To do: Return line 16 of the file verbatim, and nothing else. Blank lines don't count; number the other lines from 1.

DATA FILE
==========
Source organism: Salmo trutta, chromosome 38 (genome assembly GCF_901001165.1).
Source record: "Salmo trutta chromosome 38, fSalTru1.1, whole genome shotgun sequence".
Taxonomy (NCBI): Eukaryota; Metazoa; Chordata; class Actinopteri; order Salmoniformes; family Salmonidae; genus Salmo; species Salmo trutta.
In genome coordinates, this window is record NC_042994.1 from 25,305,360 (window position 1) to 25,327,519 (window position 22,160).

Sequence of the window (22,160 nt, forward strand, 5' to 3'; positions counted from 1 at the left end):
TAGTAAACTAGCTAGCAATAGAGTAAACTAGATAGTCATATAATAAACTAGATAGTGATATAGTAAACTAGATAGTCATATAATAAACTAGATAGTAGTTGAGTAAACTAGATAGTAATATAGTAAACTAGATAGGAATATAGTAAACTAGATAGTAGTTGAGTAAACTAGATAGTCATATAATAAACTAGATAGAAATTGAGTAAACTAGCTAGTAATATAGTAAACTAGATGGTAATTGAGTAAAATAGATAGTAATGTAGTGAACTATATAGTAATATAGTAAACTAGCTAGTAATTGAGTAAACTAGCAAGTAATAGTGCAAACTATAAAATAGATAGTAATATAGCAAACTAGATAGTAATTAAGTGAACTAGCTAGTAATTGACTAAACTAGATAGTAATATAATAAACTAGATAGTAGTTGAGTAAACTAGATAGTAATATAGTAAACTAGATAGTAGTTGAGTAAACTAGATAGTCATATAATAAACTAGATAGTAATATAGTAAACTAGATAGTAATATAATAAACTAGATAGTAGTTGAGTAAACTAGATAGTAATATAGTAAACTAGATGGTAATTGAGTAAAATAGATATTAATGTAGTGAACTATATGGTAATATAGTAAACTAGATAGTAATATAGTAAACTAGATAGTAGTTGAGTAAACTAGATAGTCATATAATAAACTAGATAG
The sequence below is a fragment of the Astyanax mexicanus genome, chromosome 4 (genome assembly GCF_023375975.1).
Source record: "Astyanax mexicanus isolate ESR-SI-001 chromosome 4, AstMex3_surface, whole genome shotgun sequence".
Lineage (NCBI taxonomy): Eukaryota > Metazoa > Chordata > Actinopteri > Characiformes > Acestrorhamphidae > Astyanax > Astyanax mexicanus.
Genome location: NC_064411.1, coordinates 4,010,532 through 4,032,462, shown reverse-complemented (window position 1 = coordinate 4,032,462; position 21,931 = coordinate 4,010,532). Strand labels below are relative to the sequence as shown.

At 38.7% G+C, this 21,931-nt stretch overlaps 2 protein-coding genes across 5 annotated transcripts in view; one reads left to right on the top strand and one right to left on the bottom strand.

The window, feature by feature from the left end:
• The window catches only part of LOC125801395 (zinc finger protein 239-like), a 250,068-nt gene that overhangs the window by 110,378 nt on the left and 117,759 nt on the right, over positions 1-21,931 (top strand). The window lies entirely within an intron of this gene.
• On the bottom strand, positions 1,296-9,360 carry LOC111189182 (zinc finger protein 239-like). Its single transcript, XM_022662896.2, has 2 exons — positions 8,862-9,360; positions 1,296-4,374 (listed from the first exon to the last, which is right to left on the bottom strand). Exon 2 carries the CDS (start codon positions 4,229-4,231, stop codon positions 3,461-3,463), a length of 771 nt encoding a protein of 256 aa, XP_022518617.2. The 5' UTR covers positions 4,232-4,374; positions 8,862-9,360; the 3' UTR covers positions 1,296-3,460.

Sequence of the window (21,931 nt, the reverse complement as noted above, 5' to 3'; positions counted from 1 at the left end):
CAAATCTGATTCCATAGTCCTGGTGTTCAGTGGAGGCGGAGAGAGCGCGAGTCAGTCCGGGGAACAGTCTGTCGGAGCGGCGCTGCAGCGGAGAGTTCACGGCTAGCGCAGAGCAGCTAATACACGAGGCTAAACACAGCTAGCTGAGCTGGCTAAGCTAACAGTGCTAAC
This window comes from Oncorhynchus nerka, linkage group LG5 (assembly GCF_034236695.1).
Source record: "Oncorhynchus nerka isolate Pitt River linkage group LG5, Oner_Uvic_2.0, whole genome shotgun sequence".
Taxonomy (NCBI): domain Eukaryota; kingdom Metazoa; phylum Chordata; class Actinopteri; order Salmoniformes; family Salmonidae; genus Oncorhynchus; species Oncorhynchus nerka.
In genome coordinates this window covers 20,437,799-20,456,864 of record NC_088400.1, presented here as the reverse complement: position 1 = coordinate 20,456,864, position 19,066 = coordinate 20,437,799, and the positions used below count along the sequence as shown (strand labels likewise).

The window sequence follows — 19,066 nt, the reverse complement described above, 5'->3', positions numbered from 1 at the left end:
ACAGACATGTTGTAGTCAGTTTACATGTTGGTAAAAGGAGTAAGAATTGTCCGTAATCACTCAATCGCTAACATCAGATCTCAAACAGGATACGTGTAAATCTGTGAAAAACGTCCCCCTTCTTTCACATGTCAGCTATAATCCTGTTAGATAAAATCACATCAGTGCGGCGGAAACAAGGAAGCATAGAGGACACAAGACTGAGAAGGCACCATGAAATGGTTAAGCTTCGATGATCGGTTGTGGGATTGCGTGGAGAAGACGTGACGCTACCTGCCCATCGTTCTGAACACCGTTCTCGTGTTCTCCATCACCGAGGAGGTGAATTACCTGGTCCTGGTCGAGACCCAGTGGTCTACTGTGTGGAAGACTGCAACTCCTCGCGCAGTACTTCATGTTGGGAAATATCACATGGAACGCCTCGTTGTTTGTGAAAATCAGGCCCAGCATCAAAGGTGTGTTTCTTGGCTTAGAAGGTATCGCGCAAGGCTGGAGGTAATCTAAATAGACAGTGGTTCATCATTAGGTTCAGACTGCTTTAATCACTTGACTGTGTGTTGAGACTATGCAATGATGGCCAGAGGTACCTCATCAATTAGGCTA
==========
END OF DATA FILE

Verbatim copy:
CAAATCTGATTCCATAGTCCTGGTGTTCAGTGGAGGCGGAGAGAGCGCGAGTCAGTCCGGGGAACAGTCTGTCGGAGCGGCGCTGCAGCGGAGAGTTCACGGCTAGCGCAGAGCAGCTAATACACGAGGCTAAACACAGCTAGCTGAGCTGGCTAAGCTAACAGTGCTAAC